Supernatural Signs – Gibbon’s astonishing third reason for the spread of Christianity in the first 3 centuries.

The Miracle of the Loaves and Fishes

It’s fair to say that all lovers of the Bible would adhere to the notion that God answers prayer. He hears our cry (Ps 40:1). However, while desiring to honour God with genuine faith, many believers wrestle with two difficulties.

On the one hand there’s the challenge of apparently unanswered prayer in our own experience, and on the other, there is the religious TV world of health, wealth and extravagant claims and promises. Perhaps history can help us at this point.

Edward Gibbon, author of The History of the Decline and Fall of the Roman Empire, lists as a third key reason for the unexpected spread of the Christian faith throughout the Roman empire the fact that the church successfully exercised miraculous powers.

This was such a prominent factor in the early centuries of the church that he addresses it before mentioning the high moral quality of the believers’ lives. He specifically lists tongues, prophecy, deliverance, healings and even people being raised from the dead. This supernatural phenomena, accompanying the gospel message, continued on into the beginning of the 3rd century without any apparent evidence of ceasing.

Reading his description of the ‘post-apostolic’ church is like being plunged back into the gospels. He writes:

‘The Christian church, from the time of the apostles and their first disciples, has claimed an uninterrupted succession of miraculous powers, the gift of tongues, of vision, and of prophecy, the power of expelling demons, of healing the sick, and of raising the dead…The design of the visions was for the most part either to disclose the future history or to guide the present administration of the church…

The expulsion of the demons from the bodies of those unhappy persons whom they had been permitted to torment was considered as a signal though ordinary triumph of religion, and is repeatedly alleged by the ancient apologists as the most convincing evidence of the truth of Christianity…

But the miraculous cure of diseases of the most inveterate [long-standing] or even preternatural [beyond the normal] kind can no longer occasion any surprise when we recollect that in the days of Irenaeus, about the end of the second century, the resurrection of the dead was very far from being esteemed an uncommon event;

that the miracle [of raising a dead person to life] was frequently performed on necessary occasions by great fasting and the joint supplication of the church of the place; and that the persons thus restored to their prayers had lived afterwards among them many years.’ (i)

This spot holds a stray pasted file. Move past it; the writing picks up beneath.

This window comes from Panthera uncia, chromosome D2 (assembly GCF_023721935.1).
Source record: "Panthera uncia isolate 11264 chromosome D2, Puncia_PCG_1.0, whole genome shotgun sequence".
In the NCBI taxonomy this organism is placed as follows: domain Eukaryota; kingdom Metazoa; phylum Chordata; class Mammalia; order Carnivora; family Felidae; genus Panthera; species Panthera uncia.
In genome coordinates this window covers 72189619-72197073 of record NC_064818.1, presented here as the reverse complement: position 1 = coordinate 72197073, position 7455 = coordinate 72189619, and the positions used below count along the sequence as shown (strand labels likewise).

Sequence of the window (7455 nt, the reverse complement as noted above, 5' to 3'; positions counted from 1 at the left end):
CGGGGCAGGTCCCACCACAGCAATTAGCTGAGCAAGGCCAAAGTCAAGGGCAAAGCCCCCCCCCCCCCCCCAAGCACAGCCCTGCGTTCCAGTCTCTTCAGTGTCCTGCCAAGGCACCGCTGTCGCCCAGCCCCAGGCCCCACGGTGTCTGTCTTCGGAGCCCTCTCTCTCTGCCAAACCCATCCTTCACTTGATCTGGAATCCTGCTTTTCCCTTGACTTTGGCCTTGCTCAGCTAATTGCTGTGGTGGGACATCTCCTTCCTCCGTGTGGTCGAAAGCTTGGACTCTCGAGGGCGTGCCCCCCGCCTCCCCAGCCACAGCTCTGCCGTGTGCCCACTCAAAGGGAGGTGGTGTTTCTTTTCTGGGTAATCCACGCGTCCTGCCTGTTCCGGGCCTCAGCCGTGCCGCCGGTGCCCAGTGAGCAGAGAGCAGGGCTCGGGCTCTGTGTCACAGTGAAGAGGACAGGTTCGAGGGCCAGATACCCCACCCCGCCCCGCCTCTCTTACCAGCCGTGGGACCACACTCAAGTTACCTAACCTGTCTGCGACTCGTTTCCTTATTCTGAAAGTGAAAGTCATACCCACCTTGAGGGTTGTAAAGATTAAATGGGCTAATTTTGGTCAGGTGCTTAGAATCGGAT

It is deeply challenging to our faith that the churches frequently organised to pray and fast and successfully saw those they considered to have died prematurely raised to life again.

But that is perhaps to focus on the most challenging aspect of Gibbon’s account. Perhaps we should begin by merely embracing the reality of the supernatural dynamic of the Christian faith once more as a central apologetic in our mission to present the grace of God to a needy world around us.

See next post here

i Gibbon, Decline and Fall of the Roman Empire (Abridged), (Leicester 1982: Penguin) p279-281

© 2008 Lex Loizides


4 thoughts on “Supernatural Signs – Gibbon’s astonishing third reason for the spread of Christianity in the first 3 centuries.

  1. Glenn September 24, 2008 / 9:49 pm

    Hi Lex,
    One thing I noticed about this account, and many modern day equivalents in India for instance, is that there was extended times of prayer and fasting either for healing of a long term illness or extended demon possession etc which had not responded immediately, yet in many Churches in the West if the result is not seen relatively quickly there is no resorting to extended intercession in prayer and fasting.

    I am not intimating that there shouldn’t be an expectation for instant healings, I have seen many myself, but I am saying that too often when the “instant healing” doesn’t happen they do not move on into the prayer and fasting referred to here.

    I know of many healings in India where the desired result came about after a week of intercession by a Church for instance.

    I would be interested in your thoughts on this matter

  2. William Anderson September 25, 2008 / 8:06 am

    Hey Lex, greetings from Romania. As a missionary who has taught church history I wanted to let you know I love what you are doing. Keep up the good work.

  3. steve smith September 25, 2008 / 8:34 am

    Hi Lex
    I found your blog a couple of days ago (link from someone else’s blog). Your posts provoke thought and stimulate to action. Thanks.

  4. Al Shaw September 25, 2008 / 12:35 pm

    Hi Lex,

    Rodney Stark (The Rise of Christianity) and Wayne Meeks (The First Urban Christians) also shed some fascinating light on the little-reported issue of how the churches faired during the plagues of the 2nd – 4th centuries that devestated the empire.

    Their conclusion is that Christians survived in proportianatly higher numbers than their pagan neighbours (partly by staying in the cities to minister to the dying and, thus, developing antibodies to the plague); in addition, their example of sacrificial charity, in a time when bodies were routinely left to rot in the streets, also had an impact on the hearts and minds of pagans and reinforced the effect of their preaching.

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